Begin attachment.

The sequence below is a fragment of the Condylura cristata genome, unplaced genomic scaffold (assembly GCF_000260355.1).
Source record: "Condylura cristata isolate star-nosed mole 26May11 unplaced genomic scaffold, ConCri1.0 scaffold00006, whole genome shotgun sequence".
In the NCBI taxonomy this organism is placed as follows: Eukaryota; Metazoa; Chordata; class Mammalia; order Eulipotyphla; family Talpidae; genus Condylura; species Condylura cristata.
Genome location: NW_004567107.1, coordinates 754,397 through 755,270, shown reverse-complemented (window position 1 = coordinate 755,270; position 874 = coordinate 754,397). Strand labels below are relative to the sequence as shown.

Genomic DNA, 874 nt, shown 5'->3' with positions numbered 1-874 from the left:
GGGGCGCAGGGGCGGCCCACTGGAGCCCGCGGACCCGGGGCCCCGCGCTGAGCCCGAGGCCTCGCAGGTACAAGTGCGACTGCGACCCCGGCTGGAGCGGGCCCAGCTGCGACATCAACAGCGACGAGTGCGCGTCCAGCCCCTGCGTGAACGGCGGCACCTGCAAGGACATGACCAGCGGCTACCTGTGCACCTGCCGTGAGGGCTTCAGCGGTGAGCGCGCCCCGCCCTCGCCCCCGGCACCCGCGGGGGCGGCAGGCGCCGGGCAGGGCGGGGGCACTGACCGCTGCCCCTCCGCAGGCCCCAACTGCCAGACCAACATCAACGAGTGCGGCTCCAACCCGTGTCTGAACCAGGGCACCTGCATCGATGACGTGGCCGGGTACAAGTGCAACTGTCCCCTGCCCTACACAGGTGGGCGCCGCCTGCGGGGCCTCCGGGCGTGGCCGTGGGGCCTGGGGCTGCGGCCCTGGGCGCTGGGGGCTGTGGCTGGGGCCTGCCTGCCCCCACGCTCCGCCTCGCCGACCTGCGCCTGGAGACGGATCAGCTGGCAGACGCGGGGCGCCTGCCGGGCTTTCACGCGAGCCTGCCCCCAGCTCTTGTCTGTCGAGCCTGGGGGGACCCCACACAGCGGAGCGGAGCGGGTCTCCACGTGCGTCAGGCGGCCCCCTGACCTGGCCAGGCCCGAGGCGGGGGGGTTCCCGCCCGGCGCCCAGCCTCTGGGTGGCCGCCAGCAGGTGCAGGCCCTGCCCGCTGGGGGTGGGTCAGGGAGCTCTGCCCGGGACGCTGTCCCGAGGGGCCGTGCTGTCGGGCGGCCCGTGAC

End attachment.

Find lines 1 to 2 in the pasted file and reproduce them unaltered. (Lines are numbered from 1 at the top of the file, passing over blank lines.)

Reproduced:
The sequence below is a fragment of the Condylura cristata genome, unplaced genomic scaffold (assembly GCF_000260355.1).
Source record: "Condylura cristata isolate star-nosed mole 26May11 unplaced genomic scaffold, ConCri1.0 scaffold00006, whole genome shotgun sequence".